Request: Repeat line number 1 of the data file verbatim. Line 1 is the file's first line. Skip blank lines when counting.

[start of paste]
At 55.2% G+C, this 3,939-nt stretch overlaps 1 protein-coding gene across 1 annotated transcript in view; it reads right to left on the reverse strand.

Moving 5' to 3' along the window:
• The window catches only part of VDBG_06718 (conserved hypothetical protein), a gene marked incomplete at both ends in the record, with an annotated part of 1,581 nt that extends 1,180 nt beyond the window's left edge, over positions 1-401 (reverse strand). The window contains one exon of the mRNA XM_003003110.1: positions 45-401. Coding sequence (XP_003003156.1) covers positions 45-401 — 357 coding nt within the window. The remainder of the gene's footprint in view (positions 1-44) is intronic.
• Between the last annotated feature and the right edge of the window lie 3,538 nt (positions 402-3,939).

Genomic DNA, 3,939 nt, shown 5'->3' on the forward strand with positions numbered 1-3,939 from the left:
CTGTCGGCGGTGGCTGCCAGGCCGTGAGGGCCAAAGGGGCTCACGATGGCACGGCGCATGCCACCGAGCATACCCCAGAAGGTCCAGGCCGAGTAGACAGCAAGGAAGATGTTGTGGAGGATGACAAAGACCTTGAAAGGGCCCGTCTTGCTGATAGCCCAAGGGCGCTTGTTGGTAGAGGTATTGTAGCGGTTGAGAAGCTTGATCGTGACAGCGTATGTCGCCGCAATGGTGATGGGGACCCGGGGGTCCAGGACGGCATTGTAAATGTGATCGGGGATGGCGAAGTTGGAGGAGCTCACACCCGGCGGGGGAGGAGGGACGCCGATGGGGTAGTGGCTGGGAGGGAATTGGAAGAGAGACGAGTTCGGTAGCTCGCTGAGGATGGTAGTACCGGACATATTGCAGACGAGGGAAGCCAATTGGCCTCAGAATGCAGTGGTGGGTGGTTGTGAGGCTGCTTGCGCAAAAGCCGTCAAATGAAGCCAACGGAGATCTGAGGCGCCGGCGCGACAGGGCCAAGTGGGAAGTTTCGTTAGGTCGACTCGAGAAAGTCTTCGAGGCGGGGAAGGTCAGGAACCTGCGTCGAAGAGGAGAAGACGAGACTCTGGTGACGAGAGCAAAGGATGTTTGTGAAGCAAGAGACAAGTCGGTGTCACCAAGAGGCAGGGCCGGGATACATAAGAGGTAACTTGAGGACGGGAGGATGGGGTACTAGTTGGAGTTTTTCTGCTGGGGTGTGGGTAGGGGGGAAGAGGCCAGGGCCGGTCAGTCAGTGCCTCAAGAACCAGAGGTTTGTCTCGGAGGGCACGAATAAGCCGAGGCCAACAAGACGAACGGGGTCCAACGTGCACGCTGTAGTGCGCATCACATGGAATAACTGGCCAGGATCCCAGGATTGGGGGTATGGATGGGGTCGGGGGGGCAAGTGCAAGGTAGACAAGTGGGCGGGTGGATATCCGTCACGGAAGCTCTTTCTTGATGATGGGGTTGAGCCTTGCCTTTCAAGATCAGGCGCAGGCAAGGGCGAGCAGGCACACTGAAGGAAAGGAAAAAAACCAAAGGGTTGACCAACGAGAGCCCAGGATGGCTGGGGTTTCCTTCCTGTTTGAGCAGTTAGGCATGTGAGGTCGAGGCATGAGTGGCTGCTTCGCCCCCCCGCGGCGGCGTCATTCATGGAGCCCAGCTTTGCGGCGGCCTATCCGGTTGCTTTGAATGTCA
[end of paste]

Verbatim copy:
At 55.2% G+C, this 3,939-nt stretch overlaps 1 protein-coding gene across 1 annotated transcript in view; it reads right to left on the reverse strand.